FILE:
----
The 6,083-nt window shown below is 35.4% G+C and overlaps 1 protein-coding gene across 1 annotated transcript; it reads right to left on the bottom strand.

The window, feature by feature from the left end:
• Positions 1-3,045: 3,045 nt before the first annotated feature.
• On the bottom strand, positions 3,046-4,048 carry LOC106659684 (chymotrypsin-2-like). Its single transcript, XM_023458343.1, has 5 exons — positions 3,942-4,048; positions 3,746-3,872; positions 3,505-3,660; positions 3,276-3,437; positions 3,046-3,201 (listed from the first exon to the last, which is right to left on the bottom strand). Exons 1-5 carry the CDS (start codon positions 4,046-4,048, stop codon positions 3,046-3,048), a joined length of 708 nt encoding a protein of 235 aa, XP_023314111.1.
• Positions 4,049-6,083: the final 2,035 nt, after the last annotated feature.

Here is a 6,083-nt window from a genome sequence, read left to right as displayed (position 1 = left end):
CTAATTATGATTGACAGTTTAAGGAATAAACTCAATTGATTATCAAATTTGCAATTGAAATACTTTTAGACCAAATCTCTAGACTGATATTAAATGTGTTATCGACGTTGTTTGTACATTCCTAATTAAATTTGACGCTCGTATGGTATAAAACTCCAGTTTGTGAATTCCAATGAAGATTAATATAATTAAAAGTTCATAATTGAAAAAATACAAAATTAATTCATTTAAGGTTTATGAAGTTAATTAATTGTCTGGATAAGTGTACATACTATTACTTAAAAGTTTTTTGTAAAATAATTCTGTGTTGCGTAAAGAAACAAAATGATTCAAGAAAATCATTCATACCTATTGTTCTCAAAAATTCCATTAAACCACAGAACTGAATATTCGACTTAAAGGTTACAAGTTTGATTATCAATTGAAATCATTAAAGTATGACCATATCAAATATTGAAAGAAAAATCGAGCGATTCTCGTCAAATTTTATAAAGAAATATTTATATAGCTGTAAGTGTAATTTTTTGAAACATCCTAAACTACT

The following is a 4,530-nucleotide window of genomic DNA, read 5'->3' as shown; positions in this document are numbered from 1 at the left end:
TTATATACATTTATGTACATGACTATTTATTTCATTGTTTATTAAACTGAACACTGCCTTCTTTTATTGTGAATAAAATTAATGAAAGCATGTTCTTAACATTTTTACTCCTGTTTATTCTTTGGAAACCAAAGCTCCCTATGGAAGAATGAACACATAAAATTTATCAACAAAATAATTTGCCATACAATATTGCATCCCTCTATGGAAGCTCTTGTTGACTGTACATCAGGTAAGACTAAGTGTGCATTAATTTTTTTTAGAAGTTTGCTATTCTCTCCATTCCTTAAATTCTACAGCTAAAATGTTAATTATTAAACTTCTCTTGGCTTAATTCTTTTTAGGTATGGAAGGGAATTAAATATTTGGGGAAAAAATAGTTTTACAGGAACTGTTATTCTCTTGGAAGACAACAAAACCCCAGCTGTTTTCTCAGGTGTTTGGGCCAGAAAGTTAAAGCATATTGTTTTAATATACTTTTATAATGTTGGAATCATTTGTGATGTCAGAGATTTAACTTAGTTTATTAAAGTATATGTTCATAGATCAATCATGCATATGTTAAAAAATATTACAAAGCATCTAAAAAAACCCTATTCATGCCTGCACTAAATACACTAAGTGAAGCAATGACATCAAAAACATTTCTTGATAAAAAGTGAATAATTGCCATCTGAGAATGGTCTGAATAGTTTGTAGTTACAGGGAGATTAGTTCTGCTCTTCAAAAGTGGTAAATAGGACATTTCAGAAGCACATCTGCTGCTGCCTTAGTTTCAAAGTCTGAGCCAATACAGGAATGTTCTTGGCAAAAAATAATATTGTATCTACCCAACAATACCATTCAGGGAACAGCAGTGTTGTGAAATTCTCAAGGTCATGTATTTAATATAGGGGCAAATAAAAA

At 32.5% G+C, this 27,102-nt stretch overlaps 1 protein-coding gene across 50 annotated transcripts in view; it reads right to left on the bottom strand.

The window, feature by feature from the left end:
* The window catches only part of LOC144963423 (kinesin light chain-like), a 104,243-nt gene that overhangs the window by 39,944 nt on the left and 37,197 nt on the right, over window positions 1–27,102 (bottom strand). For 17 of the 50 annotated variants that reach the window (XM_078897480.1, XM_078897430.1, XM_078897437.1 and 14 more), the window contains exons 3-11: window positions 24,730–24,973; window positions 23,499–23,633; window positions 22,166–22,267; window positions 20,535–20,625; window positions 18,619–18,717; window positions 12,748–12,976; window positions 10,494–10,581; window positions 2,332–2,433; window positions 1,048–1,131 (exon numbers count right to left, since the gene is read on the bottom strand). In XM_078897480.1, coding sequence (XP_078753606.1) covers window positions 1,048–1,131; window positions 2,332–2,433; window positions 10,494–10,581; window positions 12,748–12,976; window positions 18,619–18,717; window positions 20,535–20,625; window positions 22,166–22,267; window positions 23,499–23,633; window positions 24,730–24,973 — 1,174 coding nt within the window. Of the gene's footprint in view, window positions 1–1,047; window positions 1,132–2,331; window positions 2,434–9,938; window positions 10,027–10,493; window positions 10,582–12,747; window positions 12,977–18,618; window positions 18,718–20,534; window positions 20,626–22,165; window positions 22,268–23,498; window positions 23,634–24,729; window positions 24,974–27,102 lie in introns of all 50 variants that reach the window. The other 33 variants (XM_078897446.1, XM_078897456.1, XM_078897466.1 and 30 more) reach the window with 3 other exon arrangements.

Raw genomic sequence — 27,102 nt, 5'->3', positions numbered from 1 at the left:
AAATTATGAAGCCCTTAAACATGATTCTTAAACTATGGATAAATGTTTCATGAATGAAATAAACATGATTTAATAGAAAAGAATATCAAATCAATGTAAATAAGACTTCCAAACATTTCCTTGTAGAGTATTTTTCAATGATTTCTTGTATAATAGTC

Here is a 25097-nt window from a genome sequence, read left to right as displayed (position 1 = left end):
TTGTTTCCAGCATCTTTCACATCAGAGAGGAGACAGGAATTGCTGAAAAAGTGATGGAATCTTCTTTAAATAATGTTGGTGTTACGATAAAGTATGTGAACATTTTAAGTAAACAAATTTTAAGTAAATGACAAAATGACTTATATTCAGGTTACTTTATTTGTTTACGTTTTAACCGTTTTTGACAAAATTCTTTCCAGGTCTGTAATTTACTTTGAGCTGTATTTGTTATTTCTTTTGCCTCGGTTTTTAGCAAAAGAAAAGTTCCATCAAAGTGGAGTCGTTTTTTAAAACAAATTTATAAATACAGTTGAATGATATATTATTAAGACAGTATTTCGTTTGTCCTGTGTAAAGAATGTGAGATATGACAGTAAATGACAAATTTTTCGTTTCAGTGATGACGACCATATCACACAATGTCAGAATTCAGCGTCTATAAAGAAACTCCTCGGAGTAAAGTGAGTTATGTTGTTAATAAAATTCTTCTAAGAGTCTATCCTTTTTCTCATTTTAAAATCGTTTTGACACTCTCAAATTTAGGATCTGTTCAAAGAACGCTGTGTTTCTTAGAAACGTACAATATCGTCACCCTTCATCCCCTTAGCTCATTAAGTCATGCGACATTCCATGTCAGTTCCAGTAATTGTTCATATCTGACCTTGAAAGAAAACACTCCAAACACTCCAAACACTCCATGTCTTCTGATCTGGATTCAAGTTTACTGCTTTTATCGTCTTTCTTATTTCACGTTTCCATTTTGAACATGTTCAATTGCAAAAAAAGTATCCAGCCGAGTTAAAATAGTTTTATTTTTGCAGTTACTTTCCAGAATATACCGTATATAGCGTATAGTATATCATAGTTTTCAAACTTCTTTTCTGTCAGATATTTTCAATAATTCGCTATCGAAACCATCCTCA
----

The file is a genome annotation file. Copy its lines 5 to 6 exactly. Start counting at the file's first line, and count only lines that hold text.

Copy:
• Positions 4,049-6,083: the final 2,035 nt, after the last annotated feature.

Here is a 6,083-nt window from a genome sequence, read left to right as displayed (position 1 = left end):